Variations of “my body my rights” have been a central theme for the Left for decades. I am all for this (as long as we are applying it to adults wholeheartedly but more restrictively to minors). But I have argued for years that this represents faux libertarianism — the Left believes this absolutely when it comes to abortion (and more recently for gender transitions among minors) but not so much when it comes to any other issues. You want to eat GMO foods? Sorry, you can’t do that. Smoke? Sorry, no dice. Teenage tanning salon visits? Sorry, not without more parental paperwork than is required for an abortion.
The woke are angry, humorless, and—worst of all—vindictive.
Pride In America
This goes against the popular notion
Is pride in America a thing of the past? Not if you ask Americans. As the nation celebrates its 245th birthday, the first in a series of I&I/TIPP polls finds that 68% of adults say they are “very” or “extremely” proud to be an American, with another 15% “moderately” proud. . . .
Even among blacks and Hispanics, who are repeatedly described as victims of embedded American racism and intolerance, pride is strong. The poll found that 55% of blacks and 57% of Hispanics say they are either extremely or very proud to be Americans. Just 7% of blacks and 9% of Hispanics say they aren’t proud at all of their nationality.
So, which is the one—and only one—demographic group in the poll that is not proud to be American? It’s young people age 18 to 24.
The poll found that only 36% of this group say they are very or extremely proud, making it the sole demographic group tracked among whom pride falls below 50%. . . Pride in America rises to 59% for those 25-44; 75% for those 45-64; and 86% for those 65 and over.
Drill, Baby, Drill
Betchya didn’t know this
Remember the cringeworthy “Drill, baby, drill” slogan from the 2008 Republican Convention? Maybe they were on to something, but not what you think. We’re bombarded daily with calls for sustainable, renewable and carbon chewable technologies to meet our energy needs. But the solution may be just underfoot.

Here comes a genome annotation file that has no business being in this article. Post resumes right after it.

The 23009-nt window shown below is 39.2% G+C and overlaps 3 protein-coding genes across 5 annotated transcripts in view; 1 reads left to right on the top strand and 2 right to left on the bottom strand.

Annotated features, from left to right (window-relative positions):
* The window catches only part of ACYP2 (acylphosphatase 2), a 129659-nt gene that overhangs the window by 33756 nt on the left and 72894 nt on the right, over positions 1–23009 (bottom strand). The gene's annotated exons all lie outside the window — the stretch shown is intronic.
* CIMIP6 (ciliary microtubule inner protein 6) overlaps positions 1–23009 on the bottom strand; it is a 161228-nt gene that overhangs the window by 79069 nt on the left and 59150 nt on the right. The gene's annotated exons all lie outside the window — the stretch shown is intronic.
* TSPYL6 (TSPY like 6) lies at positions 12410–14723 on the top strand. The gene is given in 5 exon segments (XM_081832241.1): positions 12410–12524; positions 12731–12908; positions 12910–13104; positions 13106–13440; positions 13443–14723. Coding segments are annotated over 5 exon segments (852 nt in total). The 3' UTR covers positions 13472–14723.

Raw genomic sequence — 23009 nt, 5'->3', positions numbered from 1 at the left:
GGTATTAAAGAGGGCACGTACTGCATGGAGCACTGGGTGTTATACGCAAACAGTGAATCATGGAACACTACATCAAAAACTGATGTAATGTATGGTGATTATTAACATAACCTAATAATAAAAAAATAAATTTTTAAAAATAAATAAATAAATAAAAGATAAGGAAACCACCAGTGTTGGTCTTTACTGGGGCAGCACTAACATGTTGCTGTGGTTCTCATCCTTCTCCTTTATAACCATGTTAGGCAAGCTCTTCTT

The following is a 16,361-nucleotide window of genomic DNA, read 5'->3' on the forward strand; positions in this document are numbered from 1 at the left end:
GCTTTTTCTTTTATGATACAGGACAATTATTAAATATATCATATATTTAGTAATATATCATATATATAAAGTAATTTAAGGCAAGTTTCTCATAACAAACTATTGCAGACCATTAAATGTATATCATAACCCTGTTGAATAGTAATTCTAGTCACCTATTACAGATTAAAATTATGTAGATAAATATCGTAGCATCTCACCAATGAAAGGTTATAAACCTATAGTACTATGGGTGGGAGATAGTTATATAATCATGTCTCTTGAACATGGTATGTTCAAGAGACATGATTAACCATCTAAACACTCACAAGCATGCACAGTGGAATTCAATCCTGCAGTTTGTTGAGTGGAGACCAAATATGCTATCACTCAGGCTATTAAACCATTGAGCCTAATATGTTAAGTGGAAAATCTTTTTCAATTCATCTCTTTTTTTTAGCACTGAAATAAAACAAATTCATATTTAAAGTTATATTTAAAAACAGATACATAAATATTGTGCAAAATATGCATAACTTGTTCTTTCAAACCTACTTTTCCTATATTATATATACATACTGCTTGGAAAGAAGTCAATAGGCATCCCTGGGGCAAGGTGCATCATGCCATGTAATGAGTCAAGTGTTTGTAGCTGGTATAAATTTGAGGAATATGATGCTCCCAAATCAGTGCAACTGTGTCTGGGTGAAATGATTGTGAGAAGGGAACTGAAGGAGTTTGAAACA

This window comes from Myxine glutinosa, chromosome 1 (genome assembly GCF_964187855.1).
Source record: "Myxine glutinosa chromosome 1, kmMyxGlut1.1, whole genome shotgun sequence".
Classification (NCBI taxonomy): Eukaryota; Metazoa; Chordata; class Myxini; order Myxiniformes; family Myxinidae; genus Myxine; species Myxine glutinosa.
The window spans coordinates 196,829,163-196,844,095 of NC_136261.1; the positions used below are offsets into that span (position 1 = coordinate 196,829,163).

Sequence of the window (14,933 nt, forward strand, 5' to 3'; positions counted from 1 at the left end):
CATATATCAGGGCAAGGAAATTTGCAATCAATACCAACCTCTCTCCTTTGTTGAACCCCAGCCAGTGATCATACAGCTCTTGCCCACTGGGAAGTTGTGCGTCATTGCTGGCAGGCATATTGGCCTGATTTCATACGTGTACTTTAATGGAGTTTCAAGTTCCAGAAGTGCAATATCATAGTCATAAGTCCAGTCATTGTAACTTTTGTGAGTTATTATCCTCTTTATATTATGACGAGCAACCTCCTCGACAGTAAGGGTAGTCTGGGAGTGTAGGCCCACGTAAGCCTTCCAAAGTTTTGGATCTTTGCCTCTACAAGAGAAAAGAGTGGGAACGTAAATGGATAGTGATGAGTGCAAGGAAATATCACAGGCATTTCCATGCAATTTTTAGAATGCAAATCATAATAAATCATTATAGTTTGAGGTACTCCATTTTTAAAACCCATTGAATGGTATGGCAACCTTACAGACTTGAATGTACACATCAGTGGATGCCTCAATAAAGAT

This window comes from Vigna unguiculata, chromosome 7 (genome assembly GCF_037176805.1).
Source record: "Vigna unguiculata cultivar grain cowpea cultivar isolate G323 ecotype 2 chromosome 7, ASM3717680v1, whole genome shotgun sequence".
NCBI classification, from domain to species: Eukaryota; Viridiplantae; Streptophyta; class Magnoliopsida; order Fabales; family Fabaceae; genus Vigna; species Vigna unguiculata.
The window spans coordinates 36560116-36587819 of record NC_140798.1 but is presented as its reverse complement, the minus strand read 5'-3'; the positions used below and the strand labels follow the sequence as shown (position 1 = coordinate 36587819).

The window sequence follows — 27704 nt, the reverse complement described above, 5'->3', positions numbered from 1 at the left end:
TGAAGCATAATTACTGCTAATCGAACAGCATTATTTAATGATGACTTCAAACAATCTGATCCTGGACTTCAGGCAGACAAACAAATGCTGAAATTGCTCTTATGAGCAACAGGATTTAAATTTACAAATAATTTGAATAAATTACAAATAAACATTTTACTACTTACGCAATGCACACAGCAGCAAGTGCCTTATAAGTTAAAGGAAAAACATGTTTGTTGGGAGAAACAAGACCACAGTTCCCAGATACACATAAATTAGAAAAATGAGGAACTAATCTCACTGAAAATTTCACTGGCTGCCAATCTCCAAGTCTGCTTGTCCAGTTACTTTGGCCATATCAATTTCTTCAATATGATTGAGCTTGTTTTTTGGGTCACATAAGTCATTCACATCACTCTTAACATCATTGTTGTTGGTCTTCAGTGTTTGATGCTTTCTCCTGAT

Dig deep enough and, no surprise, it’s hotter than hell down there. Isotope reactions in the mantle under the Earth’s crust generate 20 terawatts of constant heat flow. Typically, the temperature rises about 25 degrees Celsius for every kilometer, or 75 degrees Fahrenheit for each mile, and more the deeper you go. The steam wafting out of hot springs in Yellowstone National Park or Iceland, places where the Earth’s crust is thin, shows how much heat the mantle gives off.
We already have a good-sized surface geothermal industry in the U.S. For $15,000 to $30,000, you can hire someone to dig a few hundred feet and install a heat pump that circulates heated water to keep your house cozy.
But that’s just scratching the surface. There is huge upside to digging down miles and injecting water into underground reservoirs—think radiators—and then the heated water is pushed back out to generate steam and electricity. It’s carbon-free—clean, green and mostly unseen.
The trick is to get a large enough surface area to do the heat exchange. A typical vertical oil well might have 1,000 to 10,000 square feet of surface area. But it turns out that the same thing that’s been perfected over the past 30 years to make America energy independent can also increase that surface area—horizontal drilling and hydraulic fracturing.